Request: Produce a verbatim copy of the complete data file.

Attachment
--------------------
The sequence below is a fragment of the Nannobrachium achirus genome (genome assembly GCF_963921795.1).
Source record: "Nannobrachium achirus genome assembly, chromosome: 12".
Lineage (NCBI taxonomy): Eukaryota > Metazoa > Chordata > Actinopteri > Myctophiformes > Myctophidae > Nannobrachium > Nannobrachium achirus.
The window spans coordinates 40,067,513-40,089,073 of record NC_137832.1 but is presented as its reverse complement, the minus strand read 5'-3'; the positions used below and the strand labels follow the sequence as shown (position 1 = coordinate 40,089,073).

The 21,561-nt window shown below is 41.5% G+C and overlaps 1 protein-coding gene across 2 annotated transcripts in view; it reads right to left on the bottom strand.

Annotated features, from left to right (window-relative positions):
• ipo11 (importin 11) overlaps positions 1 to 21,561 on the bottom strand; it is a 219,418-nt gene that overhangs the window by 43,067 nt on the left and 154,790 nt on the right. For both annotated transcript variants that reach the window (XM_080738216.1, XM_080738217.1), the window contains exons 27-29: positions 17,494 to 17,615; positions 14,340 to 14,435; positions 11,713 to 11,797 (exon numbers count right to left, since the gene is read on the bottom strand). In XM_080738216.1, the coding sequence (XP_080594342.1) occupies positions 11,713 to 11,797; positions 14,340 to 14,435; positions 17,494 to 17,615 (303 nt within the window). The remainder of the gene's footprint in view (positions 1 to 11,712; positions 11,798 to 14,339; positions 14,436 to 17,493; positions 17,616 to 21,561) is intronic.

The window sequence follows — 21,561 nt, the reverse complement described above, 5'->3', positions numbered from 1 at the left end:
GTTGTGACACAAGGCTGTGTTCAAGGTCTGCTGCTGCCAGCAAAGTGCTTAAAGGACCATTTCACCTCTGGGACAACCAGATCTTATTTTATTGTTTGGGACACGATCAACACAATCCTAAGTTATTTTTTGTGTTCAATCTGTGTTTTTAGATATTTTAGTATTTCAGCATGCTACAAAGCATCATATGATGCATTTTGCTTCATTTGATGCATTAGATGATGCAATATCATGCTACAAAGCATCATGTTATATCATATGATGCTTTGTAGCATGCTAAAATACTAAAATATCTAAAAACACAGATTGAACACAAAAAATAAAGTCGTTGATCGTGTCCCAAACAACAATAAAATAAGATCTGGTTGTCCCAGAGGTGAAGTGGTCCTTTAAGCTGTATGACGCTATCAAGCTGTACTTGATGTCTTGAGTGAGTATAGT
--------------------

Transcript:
The sequence below is a fragment of the Nannobrachium achirus genome (genome assembly GCF_963921795.1).
Source record: "Nannobrachium achirus genome assembly, chromosome: 12".
Lineage (NCBI taxonomy): Eukaryota > Metazoa > Chordata > Actinopteri > Myctophiformes > Myctophidae > Nannobrachium > Nannobrachium achirus.
The window spans coordinates 40,067,513-40,089,073 of record NC_137832.1 but is presented as its reverse complement, the minus strand read 5'-3'; the positions used below and the strand labels follow the sequence as shown (position 1 = coordinate 40,089,073).

The 21,561-nt window shown below is 41.5% G+C and overlaps 1 protein-coding gene across 2 annotated transcripts in view; it reads right to left on the bottom strand.

Annotated features, from left to right (window-relative positions):
• ipo11 (importin 11) overlaps positions 1 to 21,561 on the bottom strand; it is a 219,418-nt gene that overhangs the window by 43,067 nt on the left and 154,790 nt on the right. For both annotated transcript variants that reach the window (XM_080738216.1, XM_080738217.1), the window contains exons 27-29: positions 17,494 to 17,615; positions 14,340 to 14,435; positions 11,713 to 11,797 (exon numbers count right to left, since the gene is read on the bottom strand). In XM_080738216.1, the coding sequence (XP_080594342.1) occupies positions 11,713 to 11,797; positions 14,340 to 14,435; positions 17,494 to 17,615 (303 nt within the window). The remainder of the gene's footprint in view (positions 1 to 11,712; positions 11,798 to 14,339; positions 14,436 to 17,493; positions 17,616 to 21,561) is intronic.

The window sequence follows — 21,561 nt, the reverse complement described above, 5'->3', positions numbered from 1 at the left end:
GTTGTGACACAAGGCTGTGTTCAAGGTCTGCTGCTGCCAGCAAAGTGCTTAAAGGACCATTTCACCTCTGGGACAACCAGATCTTATTTTATTGTTTGGGACACGATCAACACAATCCTAAGTTATTTTTTGTGTTCAATCTGTGTTTTTAGATATTTTAGTATTTCAGCATGCTACAAAGCATCATATGATGCATTTTGCTTCATTTGATGCATTAGATGATGCAATATCATGCTACAAAGCATCATGTTATATCATATGATGCTTTGTAGCATGCTAAAATACTAAAATATCTAAAAACACAGATTGAACACAAAAAATAAAGTCGTTGATCGTGTCCCAAACAACAATAAAATAAGATCTGGTTGTCCCAGAGGTGAAGTGGTCCTTTAAGCTGTATGACGCTATCAAGCTGTACTTGATGTCTTGAGTGAGTATAGT